1 year ago

Climate Action 2009-2010


BUILT ENVIRONMENT New office facility at Gigiri, Nairobi Visible rainwater harvesting is part of the design. Lova andre’ niLsson UNEP ClimatE NEUtral StratEgy OffiCEr, SUStaiNablE UNitEd NatiONS (SUN) BUILDING AND CONSTRUCTION 194 The United Nations Environment Programme, UNEP, became a climate neutral organisation in 2008. The next target is to build a new energy neutral UNEP Headquarters office in Nairobi, Kenya. The new office is developed together with the UN administrative organisation in Nairobi, UNON, and aims to apply many sustainable building features. Efforts are undertaken to reduce electricity consumption and a solar power installation will be installed on the roof of the building. A ‘GREEN LUNG’ FOR THE CITY OF NAIROBI The United Nations has five headquarters world wide – one of which is located in Nairobi, Kenya. The UN Nairobi location hosts the global headquarters of UNEP, the principal environment agency of the UN, the global headquarters of UNHabitat, the UN settlements programme, as well as over 30 regional offices of other UN agencies. The UN Nairobi compound is a beautiful 140-acre ‘green lung’ on the outskirts of Nairobi. More than 600 indigenous tree species are found on the compound, as well as many species of birds and small mammals. Rainwater is harvested, wastewater is recycled, wetlands maintained and all the buildings are cooled by natural ventilation. Water is heated using solar water heaters and a waste separation and recycling system is in place. CATERING FOR MORE STAFF WITHOUT COMPROMISING THE ENVIRONMENT The UN staff in Nairobi is increasing (from 2,500 today to about 4,000 in the future) and the decision has been taken to build a new UNEP headquarters building on the Nairobi compound. The intention from the start was to create an office with natural ventilation, enhancing natural light and using local building techniques. The ambition was later expanded to include sustainability criteria in all aspects of the building and its operation. The construction started in May 2009 and is planned to be completed by end 2010. The building will have 16,500 m 2 of tenable space and will cater for 1,200 staff members. The building will consist of four blocks connected to one another, arranged in two parallel wings with a central atrium. The central atrium will be covered with a translucent roof to allow daylight into the building. Examples of sustainability features incorporated in the new office include: } the promotion and use of local building materials } rain water harvesting } water recycling and re-use in an artificial wetland } water efficient dual flush toilets (three versus six litres) } green zones inside the building } guidelines for the users of the building } light wells to enhance natural lighting indoors VISIT: WWW.CLIMATEACTIONPROGRAMME.ORG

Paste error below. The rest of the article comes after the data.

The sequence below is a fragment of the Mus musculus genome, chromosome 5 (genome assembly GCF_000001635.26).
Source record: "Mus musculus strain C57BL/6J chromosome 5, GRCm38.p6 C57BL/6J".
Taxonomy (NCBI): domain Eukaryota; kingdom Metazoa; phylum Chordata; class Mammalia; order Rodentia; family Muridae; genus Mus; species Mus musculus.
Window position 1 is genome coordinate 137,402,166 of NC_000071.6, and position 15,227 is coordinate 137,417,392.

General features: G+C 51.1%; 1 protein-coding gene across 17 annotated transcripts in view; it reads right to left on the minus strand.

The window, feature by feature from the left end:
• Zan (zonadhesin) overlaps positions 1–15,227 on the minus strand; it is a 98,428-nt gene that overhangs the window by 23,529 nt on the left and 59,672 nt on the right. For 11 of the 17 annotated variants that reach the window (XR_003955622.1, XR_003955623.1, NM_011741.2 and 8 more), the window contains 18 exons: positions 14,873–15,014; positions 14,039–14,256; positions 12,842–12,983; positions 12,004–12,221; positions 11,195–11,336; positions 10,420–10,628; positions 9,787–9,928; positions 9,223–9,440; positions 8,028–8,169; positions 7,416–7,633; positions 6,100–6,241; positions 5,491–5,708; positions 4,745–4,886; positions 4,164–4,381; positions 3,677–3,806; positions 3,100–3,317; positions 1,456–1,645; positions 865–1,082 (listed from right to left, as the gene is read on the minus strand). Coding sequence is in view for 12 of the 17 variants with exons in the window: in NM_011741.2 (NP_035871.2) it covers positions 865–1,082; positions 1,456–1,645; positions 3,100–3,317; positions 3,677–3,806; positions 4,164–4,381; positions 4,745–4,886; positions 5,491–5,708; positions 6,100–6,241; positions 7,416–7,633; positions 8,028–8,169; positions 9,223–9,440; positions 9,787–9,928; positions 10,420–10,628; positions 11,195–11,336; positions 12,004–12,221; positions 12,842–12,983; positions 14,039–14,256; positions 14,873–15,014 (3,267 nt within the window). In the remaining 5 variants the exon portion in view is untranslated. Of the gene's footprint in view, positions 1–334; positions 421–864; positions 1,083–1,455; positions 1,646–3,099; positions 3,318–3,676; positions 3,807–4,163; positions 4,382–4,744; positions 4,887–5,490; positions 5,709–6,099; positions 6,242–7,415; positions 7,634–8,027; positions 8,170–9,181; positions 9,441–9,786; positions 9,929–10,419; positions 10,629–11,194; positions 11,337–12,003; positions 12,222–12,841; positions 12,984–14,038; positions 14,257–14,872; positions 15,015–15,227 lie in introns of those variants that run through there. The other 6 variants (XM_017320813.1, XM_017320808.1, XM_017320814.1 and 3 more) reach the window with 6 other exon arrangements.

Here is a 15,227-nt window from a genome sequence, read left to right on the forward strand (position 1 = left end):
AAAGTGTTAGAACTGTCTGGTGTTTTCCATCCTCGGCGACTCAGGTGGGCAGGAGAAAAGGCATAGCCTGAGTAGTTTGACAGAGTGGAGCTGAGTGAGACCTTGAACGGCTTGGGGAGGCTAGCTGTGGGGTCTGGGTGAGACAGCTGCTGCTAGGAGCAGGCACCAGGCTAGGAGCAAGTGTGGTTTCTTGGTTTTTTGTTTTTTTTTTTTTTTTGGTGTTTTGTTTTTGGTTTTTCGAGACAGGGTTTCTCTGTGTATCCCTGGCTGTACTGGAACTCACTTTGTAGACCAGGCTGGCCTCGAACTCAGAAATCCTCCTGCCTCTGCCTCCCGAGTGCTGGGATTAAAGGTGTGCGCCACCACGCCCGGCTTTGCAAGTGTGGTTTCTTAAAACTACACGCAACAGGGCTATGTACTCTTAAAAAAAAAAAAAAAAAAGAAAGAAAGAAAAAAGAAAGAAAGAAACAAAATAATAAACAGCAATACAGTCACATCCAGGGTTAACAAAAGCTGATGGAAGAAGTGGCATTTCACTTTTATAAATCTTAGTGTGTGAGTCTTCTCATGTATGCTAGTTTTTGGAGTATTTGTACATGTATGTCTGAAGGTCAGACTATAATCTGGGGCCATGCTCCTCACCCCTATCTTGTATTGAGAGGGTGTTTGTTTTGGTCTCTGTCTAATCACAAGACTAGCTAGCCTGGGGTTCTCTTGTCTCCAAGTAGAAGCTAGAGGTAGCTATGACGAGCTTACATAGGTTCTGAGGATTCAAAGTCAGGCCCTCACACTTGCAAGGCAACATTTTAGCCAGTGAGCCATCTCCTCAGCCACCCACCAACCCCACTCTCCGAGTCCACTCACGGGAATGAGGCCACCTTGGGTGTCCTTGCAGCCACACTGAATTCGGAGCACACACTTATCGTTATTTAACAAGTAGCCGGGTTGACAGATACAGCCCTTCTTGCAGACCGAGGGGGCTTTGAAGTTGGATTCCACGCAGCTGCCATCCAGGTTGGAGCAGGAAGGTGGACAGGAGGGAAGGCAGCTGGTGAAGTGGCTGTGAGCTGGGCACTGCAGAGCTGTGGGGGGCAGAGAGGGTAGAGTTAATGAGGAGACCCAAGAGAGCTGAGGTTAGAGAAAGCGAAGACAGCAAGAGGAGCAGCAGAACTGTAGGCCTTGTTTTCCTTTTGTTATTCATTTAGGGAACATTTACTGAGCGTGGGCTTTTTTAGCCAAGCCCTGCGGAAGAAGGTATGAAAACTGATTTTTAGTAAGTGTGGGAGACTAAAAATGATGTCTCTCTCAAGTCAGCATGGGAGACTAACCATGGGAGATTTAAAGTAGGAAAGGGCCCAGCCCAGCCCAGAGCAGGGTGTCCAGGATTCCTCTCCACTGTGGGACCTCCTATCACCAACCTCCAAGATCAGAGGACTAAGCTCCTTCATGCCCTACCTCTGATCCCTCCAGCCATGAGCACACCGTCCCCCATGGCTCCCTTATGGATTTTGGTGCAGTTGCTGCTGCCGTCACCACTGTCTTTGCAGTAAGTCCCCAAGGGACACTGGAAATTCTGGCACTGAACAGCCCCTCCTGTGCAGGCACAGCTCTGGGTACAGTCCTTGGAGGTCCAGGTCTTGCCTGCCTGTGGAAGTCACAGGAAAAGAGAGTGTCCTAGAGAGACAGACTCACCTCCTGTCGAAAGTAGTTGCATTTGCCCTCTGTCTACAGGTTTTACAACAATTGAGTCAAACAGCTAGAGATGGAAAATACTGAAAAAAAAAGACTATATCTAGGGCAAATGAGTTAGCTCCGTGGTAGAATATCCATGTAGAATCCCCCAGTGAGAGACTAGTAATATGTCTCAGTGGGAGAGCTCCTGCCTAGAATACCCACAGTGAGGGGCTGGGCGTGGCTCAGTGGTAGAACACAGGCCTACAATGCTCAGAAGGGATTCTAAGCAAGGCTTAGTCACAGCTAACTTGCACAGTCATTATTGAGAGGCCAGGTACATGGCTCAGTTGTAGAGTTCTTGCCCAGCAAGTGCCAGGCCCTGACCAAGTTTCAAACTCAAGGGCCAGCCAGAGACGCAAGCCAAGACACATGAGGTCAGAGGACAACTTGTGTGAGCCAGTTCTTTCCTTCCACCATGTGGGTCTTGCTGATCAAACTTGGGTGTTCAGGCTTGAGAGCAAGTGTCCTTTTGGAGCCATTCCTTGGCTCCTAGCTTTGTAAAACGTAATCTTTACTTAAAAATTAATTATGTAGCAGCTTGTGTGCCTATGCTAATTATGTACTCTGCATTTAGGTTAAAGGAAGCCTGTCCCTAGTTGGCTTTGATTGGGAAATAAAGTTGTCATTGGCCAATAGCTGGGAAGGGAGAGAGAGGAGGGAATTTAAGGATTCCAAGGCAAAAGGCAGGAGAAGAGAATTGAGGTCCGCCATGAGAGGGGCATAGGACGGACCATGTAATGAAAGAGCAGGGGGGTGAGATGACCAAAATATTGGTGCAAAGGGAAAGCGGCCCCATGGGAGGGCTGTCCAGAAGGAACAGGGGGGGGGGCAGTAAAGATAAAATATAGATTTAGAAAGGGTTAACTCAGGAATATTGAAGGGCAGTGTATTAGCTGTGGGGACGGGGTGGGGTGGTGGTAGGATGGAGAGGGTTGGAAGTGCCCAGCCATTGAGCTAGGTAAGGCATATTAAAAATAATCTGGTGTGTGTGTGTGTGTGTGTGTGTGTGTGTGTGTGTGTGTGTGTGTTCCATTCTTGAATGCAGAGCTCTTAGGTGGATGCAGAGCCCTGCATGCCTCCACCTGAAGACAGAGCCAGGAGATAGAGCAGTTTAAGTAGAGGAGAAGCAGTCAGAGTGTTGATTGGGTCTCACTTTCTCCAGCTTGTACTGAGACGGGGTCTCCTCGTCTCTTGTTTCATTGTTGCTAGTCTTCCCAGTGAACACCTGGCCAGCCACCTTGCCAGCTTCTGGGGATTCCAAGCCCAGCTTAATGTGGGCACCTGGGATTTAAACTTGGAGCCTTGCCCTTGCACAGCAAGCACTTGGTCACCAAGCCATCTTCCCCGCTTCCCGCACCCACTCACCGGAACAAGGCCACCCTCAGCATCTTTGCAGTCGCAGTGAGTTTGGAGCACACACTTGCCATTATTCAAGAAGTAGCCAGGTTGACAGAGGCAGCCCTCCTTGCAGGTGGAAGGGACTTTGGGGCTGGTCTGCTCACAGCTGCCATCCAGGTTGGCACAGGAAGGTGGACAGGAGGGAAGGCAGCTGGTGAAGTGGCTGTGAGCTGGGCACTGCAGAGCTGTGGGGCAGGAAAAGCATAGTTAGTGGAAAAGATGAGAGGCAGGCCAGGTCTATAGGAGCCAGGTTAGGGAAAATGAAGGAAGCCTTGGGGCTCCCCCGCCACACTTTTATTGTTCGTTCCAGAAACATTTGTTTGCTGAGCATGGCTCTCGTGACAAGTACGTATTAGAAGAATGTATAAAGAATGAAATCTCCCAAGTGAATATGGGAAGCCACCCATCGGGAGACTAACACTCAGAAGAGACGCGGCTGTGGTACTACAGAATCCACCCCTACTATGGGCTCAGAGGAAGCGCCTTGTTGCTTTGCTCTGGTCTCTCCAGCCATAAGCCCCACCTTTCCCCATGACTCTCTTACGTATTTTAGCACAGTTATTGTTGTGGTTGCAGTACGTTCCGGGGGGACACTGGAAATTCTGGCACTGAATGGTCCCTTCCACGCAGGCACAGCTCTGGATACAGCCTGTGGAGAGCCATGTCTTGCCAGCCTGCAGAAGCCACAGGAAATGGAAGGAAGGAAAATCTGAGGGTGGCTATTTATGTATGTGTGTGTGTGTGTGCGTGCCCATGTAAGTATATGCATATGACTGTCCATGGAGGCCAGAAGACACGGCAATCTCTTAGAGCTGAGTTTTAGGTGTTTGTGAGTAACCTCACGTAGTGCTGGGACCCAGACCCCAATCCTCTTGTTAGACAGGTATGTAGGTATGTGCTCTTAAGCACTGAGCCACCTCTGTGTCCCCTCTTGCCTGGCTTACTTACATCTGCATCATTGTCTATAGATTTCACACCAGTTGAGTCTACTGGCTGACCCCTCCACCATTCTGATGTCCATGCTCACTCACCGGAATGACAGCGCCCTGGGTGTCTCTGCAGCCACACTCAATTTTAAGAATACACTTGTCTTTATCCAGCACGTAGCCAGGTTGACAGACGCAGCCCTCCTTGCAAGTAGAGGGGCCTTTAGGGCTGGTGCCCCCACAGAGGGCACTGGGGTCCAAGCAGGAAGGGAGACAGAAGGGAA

BUILT ENVIRONMENT Oriention and design for maximum natural light indoors without heating or glaring problems. Zero Net Energy Building: A building that consumes no more energy in operation that it can generate. The focus is on minimising base-building energy consumption and then meeting energy demand with renewable energy generated on-site. Theoretically, an appropriately designed building can operate as zero net energy from its first day of operation. } natural cooling – no need for air conditioning } energy neutrality through an integrated PV system ENERGY NEUTRALITY The building aims to become energy neutral, where the electricity need of the building is met by the production from photovoltaic (PV) panels, on average over the year. Reviews of all areas of energy consumption in the building are being carried out to identify all possibilities to reduce the energy needs. The two main areas of energy need are lighting (indoor and outdoor/security lighting) and office equipment including IT-equipment such as workstations, servers and related air-conditioning and other IT infrastructure. The building will be connected to the national electricity grid and have no batteries for storage. The design will allow for excess electricity to be ‘exported’ to other buildings on the compound, and for the national grid to support the energy supply whenever the solar electricity production does not meet the demand, e.g. at night or during rainy days. “Energy neutrality” for the building has been defined as the situation where the total solar electricity production is equal to or exceeds the electricity use of the building, seen over a full year. UNEP SUPPORTS SUSTAINABLE DEVELOPMENT IN MANY AREAS UNEP is the United Nations’ designated entity for addressing environmental issues at the global and regional levels. Its mission is to provide leadership and encourage partnership in caring of the environment by inspiring, informing and enabling nations and peoples to improve The roof is prepared for a solar PV panel intallation. their quality of life without compromising that of future generations. UNEP’s work focuses on six priority areas: } Climate change } Disasters and conflicts } Resource efficiency – sustainable consumption and production } Ecosystems management } Environmental governance } Harmful substances and hazardous waste UNEP is also promoting and supporting green and low-carbon economies through its Green Economy Initiative (GEI). The GEI is aiming to mobilise and refocus the global economy towards investments in clean technologies and ‘natural’ infrastructure such as forests to combat climate change and create new employment. The promotion of renewable energy and sustainable building and construction are key elements in UNEP’s work. Author Lova Andre’ Nilsson joined UNEP in September 2008 to be part of the Sustainable United Nations (SUN) team and to be based at the UNEP headquarters in Nairobi. She is coordinating the implementation of the UNEP Climate Neutral Strategy, preparing the annual UNEP greenhouse gas inventories and offsetting, and also coordinating the Greening of Gigiri, an initiative aiming at improving the environmental performance at the UN compound in Nairobi. Prior to UNEP, Lova worked for consultancy organisations on environmental management, environmental impact assessment and strategic environmental assessment in Sweden, Zimbabwe, Vietnam and Kenya, including Scott Wilson Ltd, Ramboll and AF. She had also worked for the Swedish Government on environmental licensing and control of industrial operations and integrating environmental considerations in comprehensive planning, and for the UN Association of Sweden supporting implementation of Local Agenda 21. Enquiries Lova Andre’ Nilsson United Nations Environment Programme (UNEP) Division of Technology, Industry and Economics (DTIE) Sustainable United Nations - SUN P. O. Box 30552 Nairobi, Kenya Tel: + 254-020-762 5266 Fax: + 254-020-762 5264 Email: BUILDING AND CONSTRUCTION 195 VISIT: WWW.CLIMATEACTIONPROGRAMME.ORG